Some of the lighting as it is rendered would require missing lights that are not there in the image, so I think he lights all these objects in different sheets, then erases the lighting maybe when combining with sheets where there is no such lighting. For example putting a flash in front of a person, then copying that area from a sheet where there was no flash, or maybe not even the person etc.
    Then he merges the environment into this HDR landscape, then he puts people/cars and everything else that maybe required separate exposures.
    Then he enhances the skintones a bit on some images by some basic retouching tricks to get a more fantasy-like falloff of light onthe skin, typical advertising retouching, but only subtle I think.
    Then he enhances the saturation globally and whoila

    Does that make sense?
     
  7. GraemeMitchell

    GraemeMitchell Member

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    Maybe there is some subtle digital retouching, foremost any one of the numerous ways to dodge and burn, but I don't think you'd have to blend exposures or use composites to do what he's doing.

    That street shot Nyarachrome100d posted is sometehing else, not so much for the concept, but just the light set-up that went into a still shot. Rig the street with rain sprinklers. A few big HMIs (20ks) up on cranes over the street, then lighting the inside of stores, the front of the buildings of the cranes too, and the car/actor with open faces bounced. Who knows though, unless they were there.

    Check out the more realistic, but almost more surreal (precisely b/c it's not staged) work of Joel Sternfeld: http://www.billcharles.com/sternfeld/joelsternfeld_1.htm
     
  8. JBrunner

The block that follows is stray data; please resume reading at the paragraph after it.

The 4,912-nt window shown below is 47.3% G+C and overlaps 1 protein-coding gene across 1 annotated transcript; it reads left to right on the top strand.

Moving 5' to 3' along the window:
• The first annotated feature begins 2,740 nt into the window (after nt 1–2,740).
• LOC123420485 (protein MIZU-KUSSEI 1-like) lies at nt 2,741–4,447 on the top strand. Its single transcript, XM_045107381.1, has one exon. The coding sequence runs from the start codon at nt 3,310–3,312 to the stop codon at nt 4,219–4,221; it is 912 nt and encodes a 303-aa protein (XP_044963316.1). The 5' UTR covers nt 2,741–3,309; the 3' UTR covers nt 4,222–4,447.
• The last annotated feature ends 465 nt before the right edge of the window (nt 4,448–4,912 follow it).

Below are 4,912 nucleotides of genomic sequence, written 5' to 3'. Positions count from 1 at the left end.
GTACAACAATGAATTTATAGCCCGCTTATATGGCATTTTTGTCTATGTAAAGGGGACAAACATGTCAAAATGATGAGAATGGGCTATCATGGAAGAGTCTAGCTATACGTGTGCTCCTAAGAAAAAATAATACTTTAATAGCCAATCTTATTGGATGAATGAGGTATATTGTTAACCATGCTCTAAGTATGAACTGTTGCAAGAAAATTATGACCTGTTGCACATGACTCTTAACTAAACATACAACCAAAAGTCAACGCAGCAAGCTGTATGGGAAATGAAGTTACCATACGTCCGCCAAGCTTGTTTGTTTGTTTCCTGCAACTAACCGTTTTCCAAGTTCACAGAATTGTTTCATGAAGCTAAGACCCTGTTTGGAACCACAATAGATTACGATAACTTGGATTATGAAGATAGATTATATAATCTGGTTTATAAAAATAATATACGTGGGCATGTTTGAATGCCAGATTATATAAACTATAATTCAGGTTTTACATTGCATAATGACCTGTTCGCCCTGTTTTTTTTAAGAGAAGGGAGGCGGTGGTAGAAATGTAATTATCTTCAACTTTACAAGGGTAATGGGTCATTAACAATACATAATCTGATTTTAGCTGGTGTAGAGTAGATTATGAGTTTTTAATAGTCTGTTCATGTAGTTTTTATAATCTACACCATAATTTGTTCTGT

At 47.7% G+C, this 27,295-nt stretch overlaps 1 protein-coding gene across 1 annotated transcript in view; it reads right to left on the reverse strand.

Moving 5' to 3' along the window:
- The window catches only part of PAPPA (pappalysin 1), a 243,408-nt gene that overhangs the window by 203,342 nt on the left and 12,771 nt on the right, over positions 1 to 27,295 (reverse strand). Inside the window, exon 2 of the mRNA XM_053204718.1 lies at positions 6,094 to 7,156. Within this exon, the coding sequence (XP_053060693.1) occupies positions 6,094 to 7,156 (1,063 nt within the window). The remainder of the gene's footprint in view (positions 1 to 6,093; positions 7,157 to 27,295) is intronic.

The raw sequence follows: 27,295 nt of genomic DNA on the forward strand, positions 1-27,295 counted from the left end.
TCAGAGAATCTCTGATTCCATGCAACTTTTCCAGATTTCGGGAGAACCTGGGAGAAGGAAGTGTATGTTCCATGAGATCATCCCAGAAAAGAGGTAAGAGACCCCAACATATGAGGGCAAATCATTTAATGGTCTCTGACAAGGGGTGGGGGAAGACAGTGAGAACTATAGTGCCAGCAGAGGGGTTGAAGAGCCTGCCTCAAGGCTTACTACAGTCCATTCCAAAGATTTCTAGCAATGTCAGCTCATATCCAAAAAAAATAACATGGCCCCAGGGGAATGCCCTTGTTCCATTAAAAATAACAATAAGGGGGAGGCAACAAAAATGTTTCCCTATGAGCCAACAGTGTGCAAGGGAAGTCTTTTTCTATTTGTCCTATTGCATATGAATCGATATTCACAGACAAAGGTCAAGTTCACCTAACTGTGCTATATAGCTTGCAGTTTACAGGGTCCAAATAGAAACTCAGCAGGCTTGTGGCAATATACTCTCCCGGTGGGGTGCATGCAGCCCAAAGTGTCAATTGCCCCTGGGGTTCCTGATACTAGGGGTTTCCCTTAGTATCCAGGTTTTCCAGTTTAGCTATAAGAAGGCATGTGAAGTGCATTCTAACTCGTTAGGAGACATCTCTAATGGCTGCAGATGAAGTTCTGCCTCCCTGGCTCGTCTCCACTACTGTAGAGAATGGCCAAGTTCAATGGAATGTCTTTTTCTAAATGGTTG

JBrunner Moderator Staff Member Moderator

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    This is basic cinematic lighting, combinations of tungsten and HMI. He is able to take certain liberty because he is shooting a still, and has a more powerful post proccess, but it is movie lighting, pure and simple.
     
  9. Michael W

    Michael W Member

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    I saw a doco on Crewdson recently & most of the suggestions in this thread are correct. His photos shoots are pretty much like a Hollywood film shoot - he hires plenty of technicians to set up the lights & other effects, e.g. wetting down the streets. Multiple 8 x 10 exposures are given to his digital post production house for final compositing. It was interesting to watch & see how he does things, but frankly it struck me as an awful lot of work for some pretty banal images.
     
  10. jamie

    jamie Member

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    @Nyarochrome100D: The link you provided is actually from a swiss website (as are all .ch sites). The Fotomuseum Winterthur had an exhibition on Crewdson a while ago. I really wanted to go but unfortunately forgot about it until now when I read your post...and now it's already ended :*(
     
  11. Bill Mitchell

    Bill Mitchell Member

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    This is my first encounter with the guy. The images shown here look like frames from the outtakes of B movies.